Washington: US President Barack Obama has laid out a new doctrine of using “military force unilaterally” without permission when its own interests are at stake, but turning to “collective action” when Washington is not directly threatened.
America would still lead using “military force unilaterally if necessary”, he told graduates at the US Military Academy at West Point, New York, but would avoid the “costly mistakes” of the past by “collective action” with allies abroad.
“Here’s my bottom line: America must always lead on the world stage. If we don’t, no one else will,” he said.
“But US military action cannot be the only — or even primary — component of our leadership in every instance.”
Answering critics who have accused him of following a passive foreign policy, the President laid out the new Obama doctrine of using “military force unilaterally if necessary, when our core interests demand it.”
“International opinion matters, but America should never ask permission to protect our people, our homeland, or our way of life,” Obama said amid applause.
“On the other hand, when issues of global concern do not pose a direct threat to the United States,” he said “we should not go it alone.”
“Instead, we must mobilise allies and partners to take collective action.”
“We have to broaden our tools to include diplomacy and development; sanctions and isolation; appeals to international law; and, if just, necessary and effective, multilateral military action,” he said.
For the foreseeable future, “the most direct threat to America at home and abroad remains terrorism,” Obama said. “But a strategy that involves invading every country that harbours terrorist networks is naÃ¯ve and unsustainable.”
Advocating a shift in US counter-terrorism strategy “to more effectively partner with countries where terrorist networks seek a foothold, he said: “today’s principal threat no longer comes from a centralized Al Qaeda leadership.”
“Instead, it comes from decentralised Al Qaeda affiliates and extremists, many with agendas focused in countries where they operate.”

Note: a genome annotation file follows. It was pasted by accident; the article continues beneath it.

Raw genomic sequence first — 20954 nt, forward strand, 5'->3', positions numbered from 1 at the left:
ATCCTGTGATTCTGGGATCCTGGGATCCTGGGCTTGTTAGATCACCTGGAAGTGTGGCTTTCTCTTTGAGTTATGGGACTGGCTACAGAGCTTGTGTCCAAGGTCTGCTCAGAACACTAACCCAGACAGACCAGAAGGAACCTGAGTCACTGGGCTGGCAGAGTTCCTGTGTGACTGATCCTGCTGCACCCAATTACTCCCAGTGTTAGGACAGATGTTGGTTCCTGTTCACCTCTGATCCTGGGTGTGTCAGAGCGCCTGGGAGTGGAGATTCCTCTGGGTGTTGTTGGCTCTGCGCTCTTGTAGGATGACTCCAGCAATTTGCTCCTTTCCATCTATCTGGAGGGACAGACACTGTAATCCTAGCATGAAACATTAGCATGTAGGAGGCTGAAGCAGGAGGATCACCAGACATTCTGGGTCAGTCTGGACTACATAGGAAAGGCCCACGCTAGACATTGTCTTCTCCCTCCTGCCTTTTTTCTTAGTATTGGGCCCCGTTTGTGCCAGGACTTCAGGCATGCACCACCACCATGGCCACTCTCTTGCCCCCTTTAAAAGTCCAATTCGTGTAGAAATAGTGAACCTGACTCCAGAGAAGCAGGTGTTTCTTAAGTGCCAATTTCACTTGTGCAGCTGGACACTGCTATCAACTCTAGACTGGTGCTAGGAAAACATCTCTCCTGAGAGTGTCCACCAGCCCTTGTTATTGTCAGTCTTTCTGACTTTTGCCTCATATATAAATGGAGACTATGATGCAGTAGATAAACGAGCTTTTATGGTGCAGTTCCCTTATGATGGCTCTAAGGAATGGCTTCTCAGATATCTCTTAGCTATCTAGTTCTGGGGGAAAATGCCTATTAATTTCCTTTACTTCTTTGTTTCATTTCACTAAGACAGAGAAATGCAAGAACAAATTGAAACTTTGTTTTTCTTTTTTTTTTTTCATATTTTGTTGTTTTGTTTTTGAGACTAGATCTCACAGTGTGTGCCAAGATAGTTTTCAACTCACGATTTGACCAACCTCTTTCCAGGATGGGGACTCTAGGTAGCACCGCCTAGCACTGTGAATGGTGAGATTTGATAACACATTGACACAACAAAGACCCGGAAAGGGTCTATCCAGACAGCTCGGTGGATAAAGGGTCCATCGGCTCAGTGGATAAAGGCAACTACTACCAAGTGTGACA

Obama advocated developing “a strategy that matches this diffuse threat — one that expands our reach without sending forces that stretch our military too thin, or stir up local resentments.”
Small-scale capture and drone operations by the US military would continue to be used, but with increased transparency, he said.
Obama’s only reference to India came in the context of a world “changing with accelerating speed” where “from Brazil to India, rising middle classes compete with us, and governments seek a greater say in global forums.”
Commenting on Obama’s speech, Richard N. Haass, President of Council on Foreign Relations, a leading US think tank, suggested it “lacked a clear strategic rationale.”
“It was an attempt to essentially carve out a form of involvement in the world that avoided any and every excess, but with one or two exceptions, it didn’t provide any specifics.”
Ahead of the speech Haass had offered 12 Ideas to fix US foreign policy, including reaching out to India’s recently-elected government.
“A joint declaration in which Congress and the president welcome the new prime minister and expressed a commitment to closer US-Indian relations would be one way to start.”
“So, too, would suggesting regular, high-level consultations on economic and strategic issues,” he wrote.
Haass also suggested that with Afghanistan set to have a new government, US should “re-establish a regional diplomatic mechanism that includes its immediate neighbours.”
These should include “Iran, which has a stake in a stable Afghanistan, as well as Russia and India to increase the odds the new government does not fail.”
(Arun Kumar can be contacted at firstname.lastname@example.org)